Watch my daddy in bed a-dying, Eric demands again in the second verse, his voice now cracking with pent up rage, watch his hair been turning grey. He been working and slaving his life away. He then slips out of the melody to say–not sing–yeah I know he been working too hard, a bit of jazz phrasing that startles, almost dissonant, then back into the melody again, you know I been working too babe, the band pushing behind him, I been working so hard….and then from the deepest depths of everything that was Eric Burdon in 1965 emenates this Chicago blues banshee wail utterly untranscribable, a sound the likes of which I’m sure had never been heard on a rock’n’roll record before then, and it roars above the band for several extraordinary seconds and must have scared the bejesus out of everybody.

The song finishes up in a catchy afterthought. Girl, there’s a better place for me and you, Eric sings. I found a live version from some goofy pop music show, the band dead serious performing a dead serious song, and as the second verse builds to its cataclysmic finale the idiot director gives us a close up shot of the guitar player. Eric’s bloodcurdling howl is unseen by everyone except the mash potatoing kids. I never found another televised version that did the American take. But no matter, by next year everyone was dropping acid and loving everyone and a primal scream would have just bummed a thousand trips. Heaven’s above, it’s a street called Love, Eric explained, when will they ever learn? Though I like that song too, and Sky Pilot, and Monterey, and his psychedelic freak out River Deep, Mountain High too. But none contain that bone chilling howl heard on the American release of We Gotta Get Out of This Place. I guess they’d finally gotten out of that place after all.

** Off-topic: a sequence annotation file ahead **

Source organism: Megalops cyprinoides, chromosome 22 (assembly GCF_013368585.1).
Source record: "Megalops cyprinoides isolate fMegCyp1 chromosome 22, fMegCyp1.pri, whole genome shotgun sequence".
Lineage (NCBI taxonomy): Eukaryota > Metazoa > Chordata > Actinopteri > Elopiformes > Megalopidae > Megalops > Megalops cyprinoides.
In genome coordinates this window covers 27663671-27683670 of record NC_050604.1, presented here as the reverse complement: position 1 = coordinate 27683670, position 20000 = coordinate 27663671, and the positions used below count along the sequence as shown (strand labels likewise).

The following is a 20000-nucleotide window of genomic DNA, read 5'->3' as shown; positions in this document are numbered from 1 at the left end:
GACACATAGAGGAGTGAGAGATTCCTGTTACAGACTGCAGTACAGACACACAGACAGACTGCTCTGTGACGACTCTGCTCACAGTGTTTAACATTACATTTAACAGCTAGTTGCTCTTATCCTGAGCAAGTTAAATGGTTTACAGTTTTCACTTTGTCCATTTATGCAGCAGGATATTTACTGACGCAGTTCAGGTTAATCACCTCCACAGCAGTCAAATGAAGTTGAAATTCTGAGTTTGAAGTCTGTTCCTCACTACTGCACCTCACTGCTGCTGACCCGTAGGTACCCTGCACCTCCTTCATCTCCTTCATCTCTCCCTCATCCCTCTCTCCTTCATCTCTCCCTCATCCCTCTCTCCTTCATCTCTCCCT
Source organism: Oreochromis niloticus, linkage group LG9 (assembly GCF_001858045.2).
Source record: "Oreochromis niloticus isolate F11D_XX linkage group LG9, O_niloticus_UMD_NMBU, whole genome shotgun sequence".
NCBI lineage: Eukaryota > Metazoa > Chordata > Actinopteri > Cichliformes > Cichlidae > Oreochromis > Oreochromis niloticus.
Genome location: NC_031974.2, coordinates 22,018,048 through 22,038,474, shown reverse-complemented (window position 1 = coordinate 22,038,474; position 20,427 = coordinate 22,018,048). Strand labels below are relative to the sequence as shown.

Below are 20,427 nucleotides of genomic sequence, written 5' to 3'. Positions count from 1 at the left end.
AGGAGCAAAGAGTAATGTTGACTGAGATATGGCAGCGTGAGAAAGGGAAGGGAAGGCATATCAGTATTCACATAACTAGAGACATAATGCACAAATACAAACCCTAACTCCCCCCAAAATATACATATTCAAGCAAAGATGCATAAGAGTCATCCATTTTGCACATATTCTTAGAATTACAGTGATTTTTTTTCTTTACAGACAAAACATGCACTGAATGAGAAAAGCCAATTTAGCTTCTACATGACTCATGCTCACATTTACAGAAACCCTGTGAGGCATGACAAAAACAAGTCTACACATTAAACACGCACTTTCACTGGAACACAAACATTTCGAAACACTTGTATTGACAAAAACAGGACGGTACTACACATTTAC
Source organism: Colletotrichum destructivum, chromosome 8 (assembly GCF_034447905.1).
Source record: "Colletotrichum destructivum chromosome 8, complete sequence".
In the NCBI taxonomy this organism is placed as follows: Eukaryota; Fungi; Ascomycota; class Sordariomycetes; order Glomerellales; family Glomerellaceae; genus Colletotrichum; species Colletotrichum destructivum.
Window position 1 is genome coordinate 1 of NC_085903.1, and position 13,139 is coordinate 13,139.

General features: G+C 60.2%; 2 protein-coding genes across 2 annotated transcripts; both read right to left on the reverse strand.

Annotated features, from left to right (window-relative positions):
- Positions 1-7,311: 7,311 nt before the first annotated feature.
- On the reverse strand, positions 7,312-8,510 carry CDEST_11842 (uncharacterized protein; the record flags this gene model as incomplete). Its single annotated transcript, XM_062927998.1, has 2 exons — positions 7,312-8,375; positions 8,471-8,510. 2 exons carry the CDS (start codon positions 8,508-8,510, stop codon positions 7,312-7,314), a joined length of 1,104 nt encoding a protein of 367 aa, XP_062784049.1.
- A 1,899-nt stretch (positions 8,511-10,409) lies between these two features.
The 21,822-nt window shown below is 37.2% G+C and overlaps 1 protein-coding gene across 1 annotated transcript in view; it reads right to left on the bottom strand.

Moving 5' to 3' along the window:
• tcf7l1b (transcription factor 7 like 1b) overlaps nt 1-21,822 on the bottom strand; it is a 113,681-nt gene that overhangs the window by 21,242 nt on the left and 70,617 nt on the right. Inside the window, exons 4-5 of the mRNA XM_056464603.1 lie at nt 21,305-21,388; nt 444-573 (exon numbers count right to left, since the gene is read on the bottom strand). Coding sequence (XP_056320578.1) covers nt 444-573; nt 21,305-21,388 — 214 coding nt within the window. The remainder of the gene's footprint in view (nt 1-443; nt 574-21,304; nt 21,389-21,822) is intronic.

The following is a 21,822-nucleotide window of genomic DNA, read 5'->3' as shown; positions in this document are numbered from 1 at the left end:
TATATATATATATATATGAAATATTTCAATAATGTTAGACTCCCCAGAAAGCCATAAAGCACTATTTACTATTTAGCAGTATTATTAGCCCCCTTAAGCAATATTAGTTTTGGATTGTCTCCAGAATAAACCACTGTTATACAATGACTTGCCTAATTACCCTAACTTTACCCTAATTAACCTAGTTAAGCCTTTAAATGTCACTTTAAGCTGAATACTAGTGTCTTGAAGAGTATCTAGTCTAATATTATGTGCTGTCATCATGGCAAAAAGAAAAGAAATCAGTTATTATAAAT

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The oats they’re feeding me: the poetic license of Mark Farner of Grand Funk Railroad

The lyrics to “Inside Looking Out” by the Animals, with the Grand Funk Railroad version in italics.

Sittin’ here lonely like a broken man
Sell my time and do the best I can
I wasn’t boss this around in me
I don’t want your sympathy, yeah

I’m sitting here lonely like a broken man.
I serve my time doin’ the best I can.
Walls and bars they surround me.
But, I don’t want no sympathy.

Oh baby, oh baby
I just need your tender lovin’
To keep me sane in this burnin’ oven
When my time is up, be my rebirth

No baby, no baby,
All I need is some tender lovin’.
To keep me sane in this burning oven.
And, when my time is up, you’ll be my reefer.

Like Adam’s work on God’s green earth
My rebirth, my rebirth
Baby, yeah it means my rebirth
Yeah

Life gets worse on God’s green earth.
Be my reefer, got to keep smokin’ that thing.
No, no, no, no, no, no.
No, no, no, no, no, no, no.

Yeah, yeah, yeah, yeah
Baby baby baby
C’mon c’mon c’mon
Yeah yeah, c’mon, yeah yeah

I said now baby … baby …, let me smoke it … smoke it …
Makes me feel good … feel good, yes, I feel good … ahhhhh …
Yes, I feel alright … feel alright …, yes, I feel alright … feel alright …
Yes, I feel alright … Ahhhhh …
Ohhhhh …

Ice cold waters runnin’ in my brain
They drag me back to work again
Pains and blisters on my minds and my hands
From living daily with those canvas bags

Ice cold water is runnin’ through my veins.
They try and drag me back to work again.
Pain and blisters on my mind and hands.
I work all day making up burlap bags.

Thoughts of freedom they are drivin’ me wild
And I’ll by happy like a new born child
We’ll be together, girl, you wait and see
No more walls to keep your love from me

The oats they’re feeding me are driving me wild.
I feel unhappy like a new born child.
Now, when my time is up, you wait and see.
These walls and bars won’t keep that stuff from me.